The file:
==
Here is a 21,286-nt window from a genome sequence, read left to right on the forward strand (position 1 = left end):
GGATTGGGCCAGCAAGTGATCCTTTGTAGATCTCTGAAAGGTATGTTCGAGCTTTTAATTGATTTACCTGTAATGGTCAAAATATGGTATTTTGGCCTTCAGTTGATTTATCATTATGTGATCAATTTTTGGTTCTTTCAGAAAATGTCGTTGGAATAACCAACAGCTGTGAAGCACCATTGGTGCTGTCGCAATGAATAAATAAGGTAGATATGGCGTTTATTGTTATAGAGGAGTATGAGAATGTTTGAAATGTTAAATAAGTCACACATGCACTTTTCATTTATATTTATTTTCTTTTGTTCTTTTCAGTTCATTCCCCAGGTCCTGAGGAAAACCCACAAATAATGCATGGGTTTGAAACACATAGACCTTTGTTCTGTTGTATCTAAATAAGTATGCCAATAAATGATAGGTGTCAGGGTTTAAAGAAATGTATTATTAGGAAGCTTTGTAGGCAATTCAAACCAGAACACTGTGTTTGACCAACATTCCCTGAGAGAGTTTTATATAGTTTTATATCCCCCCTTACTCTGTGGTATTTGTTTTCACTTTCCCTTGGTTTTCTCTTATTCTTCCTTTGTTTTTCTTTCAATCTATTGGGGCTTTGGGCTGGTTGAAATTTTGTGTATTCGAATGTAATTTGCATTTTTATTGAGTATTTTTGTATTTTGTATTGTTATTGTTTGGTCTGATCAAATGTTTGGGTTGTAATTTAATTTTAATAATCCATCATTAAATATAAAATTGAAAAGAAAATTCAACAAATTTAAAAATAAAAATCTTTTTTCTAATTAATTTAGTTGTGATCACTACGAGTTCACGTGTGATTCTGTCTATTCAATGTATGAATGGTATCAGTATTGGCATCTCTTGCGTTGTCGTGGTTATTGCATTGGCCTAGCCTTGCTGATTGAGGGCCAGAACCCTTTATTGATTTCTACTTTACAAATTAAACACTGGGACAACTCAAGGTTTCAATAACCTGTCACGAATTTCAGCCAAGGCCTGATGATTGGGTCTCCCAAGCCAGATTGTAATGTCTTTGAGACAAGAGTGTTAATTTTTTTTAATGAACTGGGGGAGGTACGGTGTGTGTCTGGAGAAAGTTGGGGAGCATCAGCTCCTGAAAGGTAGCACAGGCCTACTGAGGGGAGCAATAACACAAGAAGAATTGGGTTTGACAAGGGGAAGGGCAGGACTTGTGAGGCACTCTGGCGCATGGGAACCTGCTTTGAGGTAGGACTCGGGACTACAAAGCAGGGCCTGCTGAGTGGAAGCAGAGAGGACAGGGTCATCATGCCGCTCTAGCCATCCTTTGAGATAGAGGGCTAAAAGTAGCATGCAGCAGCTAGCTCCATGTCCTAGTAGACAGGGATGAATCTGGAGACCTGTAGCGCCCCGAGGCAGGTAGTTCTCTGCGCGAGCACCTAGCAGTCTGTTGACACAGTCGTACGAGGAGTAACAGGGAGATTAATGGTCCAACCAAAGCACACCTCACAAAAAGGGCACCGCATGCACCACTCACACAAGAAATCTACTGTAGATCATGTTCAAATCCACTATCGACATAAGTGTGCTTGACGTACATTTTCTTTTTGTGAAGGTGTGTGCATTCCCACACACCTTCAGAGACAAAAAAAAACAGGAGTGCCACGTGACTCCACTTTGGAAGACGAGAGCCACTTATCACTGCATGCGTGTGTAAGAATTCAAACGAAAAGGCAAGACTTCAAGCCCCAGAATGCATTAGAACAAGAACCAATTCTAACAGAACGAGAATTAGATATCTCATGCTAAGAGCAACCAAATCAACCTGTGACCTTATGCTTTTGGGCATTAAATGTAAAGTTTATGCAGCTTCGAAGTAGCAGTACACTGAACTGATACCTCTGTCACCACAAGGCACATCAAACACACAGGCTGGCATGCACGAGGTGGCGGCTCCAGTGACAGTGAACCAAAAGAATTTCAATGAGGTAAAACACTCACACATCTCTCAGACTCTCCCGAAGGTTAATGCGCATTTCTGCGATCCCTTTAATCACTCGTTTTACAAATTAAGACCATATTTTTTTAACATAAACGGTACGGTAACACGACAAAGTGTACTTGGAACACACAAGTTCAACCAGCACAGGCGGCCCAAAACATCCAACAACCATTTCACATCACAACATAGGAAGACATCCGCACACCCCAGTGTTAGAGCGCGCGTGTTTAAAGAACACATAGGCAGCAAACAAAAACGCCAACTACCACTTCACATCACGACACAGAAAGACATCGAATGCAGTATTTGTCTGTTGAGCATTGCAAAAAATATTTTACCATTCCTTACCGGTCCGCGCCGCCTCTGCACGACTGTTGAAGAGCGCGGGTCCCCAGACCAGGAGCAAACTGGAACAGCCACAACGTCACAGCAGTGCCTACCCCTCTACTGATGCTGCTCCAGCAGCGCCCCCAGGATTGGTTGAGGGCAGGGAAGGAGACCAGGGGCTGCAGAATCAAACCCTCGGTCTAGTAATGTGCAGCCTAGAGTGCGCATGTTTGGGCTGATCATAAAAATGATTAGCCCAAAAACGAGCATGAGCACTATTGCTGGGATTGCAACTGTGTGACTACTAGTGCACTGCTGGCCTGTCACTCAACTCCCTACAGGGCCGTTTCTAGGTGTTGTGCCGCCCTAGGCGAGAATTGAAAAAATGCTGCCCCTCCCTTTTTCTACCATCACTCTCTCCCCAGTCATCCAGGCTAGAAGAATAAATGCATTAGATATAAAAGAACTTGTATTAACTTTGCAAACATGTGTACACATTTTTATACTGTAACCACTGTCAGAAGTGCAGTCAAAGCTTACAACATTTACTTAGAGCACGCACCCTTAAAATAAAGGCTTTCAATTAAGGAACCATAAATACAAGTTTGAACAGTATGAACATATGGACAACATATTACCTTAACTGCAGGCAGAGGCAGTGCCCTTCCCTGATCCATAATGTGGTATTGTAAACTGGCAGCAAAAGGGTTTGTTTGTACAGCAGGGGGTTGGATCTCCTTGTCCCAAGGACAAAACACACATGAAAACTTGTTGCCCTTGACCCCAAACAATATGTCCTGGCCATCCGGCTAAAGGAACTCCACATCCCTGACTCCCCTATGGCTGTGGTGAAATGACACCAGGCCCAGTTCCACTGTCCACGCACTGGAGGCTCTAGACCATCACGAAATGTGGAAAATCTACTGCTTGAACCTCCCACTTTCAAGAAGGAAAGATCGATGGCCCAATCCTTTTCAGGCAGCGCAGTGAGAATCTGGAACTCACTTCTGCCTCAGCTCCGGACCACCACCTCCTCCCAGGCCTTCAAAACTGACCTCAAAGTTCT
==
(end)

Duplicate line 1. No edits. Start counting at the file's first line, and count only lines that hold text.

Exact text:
Here is a 21,286-nt window from a genome sequence, read left to right on the forward strand (position 1 = left end):